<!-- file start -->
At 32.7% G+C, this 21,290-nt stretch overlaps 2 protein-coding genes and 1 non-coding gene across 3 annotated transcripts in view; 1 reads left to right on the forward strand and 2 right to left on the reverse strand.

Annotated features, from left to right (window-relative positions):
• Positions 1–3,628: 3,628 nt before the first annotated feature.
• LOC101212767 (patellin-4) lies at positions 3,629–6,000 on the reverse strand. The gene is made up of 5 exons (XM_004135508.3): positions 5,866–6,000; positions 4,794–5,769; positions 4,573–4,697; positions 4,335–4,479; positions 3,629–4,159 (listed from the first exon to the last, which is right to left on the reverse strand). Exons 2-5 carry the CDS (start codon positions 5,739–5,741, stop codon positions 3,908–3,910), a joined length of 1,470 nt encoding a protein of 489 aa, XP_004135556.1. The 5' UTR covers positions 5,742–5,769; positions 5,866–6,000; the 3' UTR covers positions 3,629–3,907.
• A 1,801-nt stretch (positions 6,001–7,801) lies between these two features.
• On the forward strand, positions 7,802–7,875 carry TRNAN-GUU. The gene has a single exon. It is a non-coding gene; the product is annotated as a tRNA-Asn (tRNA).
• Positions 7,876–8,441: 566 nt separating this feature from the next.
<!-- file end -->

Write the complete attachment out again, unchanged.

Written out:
At 32.7% G+C, this 21,290-nt stretch overlaps 2 protein-coding genes and 1 non-coding gene across 3 annotated transcripts in view; 1 reads left to right on the forward strand and 2 right to left on the reverse strand.

Annotated features, from left to right (window-relative positions):
• Positions 1–3,628: 3,628 nt before the first annotated feature.
• LOC101212767 (patellin-4) lies at positions 3,629–6,000 on the reverse strand. The gene is made up of 5 exons (XM_004135508.3): positions 5,866–6,000; positions 4,794–5,769; positions 4,573–4,697; positions 4,335–4,479; positions 3,629–4,159 (listed from the first exon to the last, which is right to left on the reverse strand). Exons 2-5 carry the CDS (start codon positions 5,739–5,741, stop codon positions 3,908–3,910), a joined length of 1,470 nt encoding a protein of 489 aa, XP_004135556.1. The 5' UTR covers positions 5,742–5,769; positions 5,866–6,000; the 3' UTR covers positions 3,629–3,907.
• A 1,801-nt stretch (positions 6,001–7,801) lies between these two features.
• On the forward strand, positions 7,802–7,875 carry TRNAN-GUU. The gene has a single exon. It is a non-coding gene; the product is annotated as a tRNA-Asn (tRNA).
• Positions 7,876–8,441: 566 nt separating this feature from the next.